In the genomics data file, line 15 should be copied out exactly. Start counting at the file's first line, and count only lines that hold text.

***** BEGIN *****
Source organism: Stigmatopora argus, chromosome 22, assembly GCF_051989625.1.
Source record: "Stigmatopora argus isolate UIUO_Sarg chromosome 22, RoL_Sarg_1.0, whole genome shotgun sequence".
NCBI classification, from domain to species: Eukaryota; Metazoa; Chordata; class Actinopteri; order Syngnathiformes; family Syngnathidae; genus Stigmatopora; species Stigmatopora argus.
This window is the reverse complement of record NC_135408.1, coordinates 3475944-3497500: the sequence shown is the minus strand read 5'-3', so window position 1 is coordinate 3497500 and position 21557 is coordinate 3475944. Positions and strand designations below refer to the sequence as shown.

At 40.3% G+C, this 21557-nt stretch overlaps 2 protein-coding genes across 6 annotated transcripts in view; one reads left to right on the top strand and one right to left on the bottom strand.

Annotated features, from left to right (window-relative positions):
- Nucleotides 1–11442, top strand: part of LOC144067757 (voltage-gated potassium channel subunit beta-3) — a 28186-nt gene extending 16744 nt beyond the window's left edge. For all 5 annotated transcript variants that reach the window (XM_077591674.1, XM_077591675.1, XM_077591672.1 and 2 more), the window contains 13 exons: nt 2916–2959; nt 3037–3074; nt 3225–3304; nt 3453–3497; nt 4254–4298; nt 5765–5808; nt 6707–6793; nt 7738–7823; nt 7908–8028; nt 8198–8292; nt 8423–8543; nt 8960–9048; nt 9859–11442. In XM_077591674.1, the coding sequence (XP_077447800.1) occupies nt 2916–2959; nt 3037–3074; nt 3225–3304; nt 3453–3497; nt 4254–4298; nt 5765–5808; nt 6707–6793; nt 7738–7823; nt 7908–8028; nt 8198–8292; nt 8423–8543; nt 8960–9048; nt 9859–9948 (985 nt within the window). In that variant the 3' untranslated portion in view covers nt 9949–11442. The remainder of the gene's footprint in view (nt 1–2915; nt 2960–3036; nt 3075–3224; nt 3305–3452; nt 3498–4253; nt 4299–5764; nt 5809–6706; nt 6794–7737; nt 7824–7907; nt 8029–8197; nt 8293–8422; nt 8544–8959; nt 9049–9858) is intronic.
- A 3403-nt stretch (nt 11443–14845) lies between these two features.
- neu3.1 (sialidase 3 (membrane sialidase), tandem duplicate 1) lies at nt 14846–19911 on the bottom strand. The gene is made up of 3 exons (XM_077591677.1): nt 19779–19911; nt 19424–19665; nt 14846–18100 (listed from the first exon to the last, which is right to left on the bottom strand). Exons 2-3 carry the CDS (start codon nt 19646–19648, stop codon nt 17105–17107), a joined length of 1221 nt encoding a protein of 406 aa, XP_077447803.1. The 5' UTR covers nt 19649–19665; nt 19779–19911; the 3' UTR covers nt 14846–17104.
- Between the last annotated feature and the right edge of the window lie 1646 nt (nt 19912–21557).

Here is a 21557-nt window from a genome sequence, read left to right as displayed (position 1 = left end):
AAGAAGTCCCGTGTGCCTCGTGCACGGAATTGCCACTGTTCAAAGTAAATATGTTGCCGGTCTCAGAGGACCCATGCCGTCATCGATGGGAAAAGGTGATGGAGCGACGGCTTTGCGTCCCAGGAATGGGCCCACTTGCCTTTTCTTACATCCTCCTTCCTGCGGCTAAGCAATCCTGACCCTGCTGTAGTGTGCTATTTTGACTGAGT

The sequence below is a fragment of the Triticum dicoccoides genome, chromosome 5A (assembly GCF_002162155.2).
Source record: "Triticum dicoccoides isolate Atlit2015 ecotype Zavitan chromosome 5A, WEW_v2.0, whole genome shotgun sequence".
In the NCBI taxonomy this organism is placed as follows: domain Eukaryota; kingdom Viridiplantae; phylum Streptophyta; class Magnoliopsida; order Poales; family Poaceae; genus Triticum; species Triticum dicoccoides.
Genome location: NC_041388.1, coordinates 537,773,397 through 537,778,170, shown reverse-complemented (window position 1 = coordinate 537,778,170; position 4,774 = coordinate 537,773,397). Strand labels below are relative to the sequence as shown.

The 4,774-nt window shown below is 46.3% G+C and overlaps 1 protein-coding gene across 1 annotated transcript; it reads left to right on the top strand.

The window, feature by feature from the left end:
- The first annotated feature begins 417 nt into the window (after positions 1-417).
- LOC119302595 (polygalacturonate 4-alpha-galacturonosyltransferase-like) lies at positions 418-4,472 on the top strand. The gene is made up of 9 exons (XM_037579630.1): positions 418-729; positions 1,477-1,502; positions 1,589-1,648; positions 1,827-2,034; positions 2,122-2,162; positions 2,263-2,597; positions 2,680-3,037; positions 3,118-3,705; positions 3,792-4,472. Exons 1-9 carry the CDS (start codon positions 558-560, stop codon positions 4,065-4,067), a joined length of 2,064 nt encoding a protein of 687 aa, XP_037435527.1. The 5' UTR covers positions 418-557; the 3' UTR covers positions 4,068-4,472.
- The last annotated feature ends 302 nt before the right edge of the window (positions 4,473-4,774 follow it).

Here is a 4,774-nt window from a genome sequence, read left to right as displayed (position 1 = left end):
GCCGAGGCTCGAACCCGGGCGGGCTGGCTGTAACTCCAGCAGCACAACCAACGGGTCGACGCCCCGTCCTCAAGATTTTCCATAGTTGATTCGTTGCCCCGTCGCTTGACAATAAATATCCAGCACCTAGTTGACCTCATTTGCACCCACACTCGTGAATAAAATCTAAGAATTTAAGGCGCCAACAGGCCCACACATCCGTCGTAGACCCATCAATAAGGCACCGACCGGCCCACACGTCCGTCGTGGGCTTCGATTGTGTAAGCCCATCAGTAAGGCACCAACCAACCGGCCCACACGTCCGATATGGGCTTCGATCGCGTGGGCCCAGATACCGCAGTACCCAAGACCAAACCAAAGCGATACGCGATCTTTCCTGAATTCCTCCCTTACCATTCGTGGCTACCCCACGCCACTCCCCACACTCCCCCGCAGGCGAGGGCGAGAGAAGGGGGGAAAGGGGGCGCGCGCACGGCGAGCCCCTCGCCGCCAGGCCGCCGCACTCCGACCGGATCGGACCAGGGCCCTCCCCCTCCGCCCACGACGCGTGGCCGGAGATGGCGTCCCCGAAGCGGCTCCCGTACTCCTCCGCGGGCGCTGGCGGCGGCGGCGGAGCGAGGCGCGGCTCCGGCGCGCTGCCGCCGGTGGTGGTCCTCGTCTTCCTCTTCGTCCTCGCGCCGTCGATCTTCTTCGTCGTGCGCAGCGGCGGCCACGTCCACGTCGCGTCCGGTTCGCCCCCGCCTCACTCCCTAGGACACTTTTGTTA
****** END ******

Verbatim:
In the NCBI taxonomy this organism is placed as follows: domain Eukaryota; kingdom Viridiplantae; phylum Streptophyta; class Magnoliopsida; order Poales; family Poaceae; genus Triticum; species Triticum dicoccoides.